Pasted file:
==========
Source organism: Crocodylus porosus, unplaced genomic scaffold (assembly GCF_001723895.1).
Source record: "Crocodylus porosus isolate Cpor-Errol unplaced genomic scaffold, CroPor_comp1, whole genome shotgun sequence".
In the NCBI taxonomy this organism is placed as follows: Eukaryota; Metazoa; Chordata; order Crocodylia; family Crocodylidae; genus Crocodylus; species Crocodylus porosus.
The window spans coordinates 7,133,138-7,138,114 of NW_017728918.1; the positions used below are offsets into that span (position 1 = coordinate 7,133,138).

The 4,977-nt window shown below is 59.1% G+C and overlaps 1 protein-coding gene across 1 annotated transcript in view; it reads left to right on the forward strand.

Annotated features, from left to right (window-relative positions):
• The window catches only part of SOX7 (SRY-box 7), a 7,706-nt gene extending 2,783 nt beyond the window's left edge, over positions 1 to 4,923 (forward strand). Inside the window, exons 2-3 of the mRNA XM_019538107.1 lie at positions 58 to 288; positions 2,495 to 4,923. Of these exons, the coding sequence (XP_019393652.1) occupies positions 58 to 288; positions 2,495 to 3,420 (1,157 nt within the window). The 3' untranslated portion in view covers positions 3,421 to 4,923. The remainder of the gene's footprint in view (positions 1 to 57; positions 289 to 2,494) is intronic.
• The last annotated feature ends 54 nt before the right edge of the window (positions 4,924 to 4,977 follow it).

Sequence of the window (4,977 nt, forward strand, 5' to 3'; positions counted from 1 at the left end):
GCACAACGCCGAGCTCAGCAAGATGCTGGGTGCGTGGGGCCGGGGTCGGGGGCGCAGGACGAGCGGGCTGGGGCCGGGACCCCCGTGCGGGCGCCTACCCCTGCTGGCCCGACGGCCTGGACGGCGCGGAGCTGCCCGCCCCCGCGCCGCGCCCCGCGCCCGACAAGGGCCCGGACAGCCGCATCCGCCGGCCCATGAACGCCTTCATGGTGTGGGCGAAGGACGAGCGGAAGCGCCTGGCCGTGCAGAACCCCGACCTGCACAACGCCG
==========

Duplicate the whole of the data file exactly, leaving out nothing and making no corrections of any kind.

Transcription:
Source organism: Crocodylus porosus, unplaced genomic scaffold (assembly GCF_001723895.1).
Source record: "Crocodylus porosus isolate Cpor-Errol unplaced genomic scaffold, CroPor_comp1, whole genome shotgun sequence".
In the NCBI taxonomy this organism is placed as follows: Eukaryota; Metazoa; Chordata; order Crocodylia; family Crocodylidae; genus Crocodylus; species Crocodylus porosus.
The window spans coordinates 7,133,138-7,138,114 of NW_017728918.1; the positions used below are offsets into that span (position 1 = coordinate 7,133,138).

The 4,977-nt window shown below is 59.1% G+C and overlaps 1 protein-coding gene across 1 annotated transcript in view; it reads left to right on the forward strand.

Annotated features, from left to right (window-relative positions):
• The window catches only part of SOX7 (SRY-box 7), a 7,706-nt gene extending 2,783 nt beyond the window's left edge, over positions 1 to 4,923 (forward strand). Inside the window, exons 2-3 of the mRNA XM_019538107.1 lie at positions 58 to 288; positions 2,495 to 4,923. Of these exons, the coding sequence (XP_019393652.1) occupies positions 58 to 288; positions 2,495 to 3,420 (1,157 nt within the window). The 3' untranslated portion in view covers positions 3,421 to 4,923. The remainder of the gene's footprint in view (positions 1 to 57; positions 289 to 2,494) is intronic.
• The last annotated feature ends 54 nt before the right edge of the window (positions 4,924 to 4,977 follow it).

Sequence of the window (4,977 nt, forward strand, 5' to 3'; positions counted from 1 at the left end):
GCACAACGCCGAGCTCAGCAAGATGCTGGGTGCGTGGGGCCGGGGTCGGGGGCGCAGGACGAGCGGGCTGGGGCCGGGACCCCCGTGCGGGCGCCTACCCCTGCTGGCCCGACGGCCTGGACGGCGCGGAGCTGCCCGCCCCCGCGCCGCGCCCCGCGCCCGACAAGGGCCCGGACAGCCGCATCCGCCGGCCCATGAACGCCTTCATGGTGTGGGCGAAGGACGAGCGGAAGCGCCTGGCCGTGCAGAACCCCGACCTGCACAACGCCG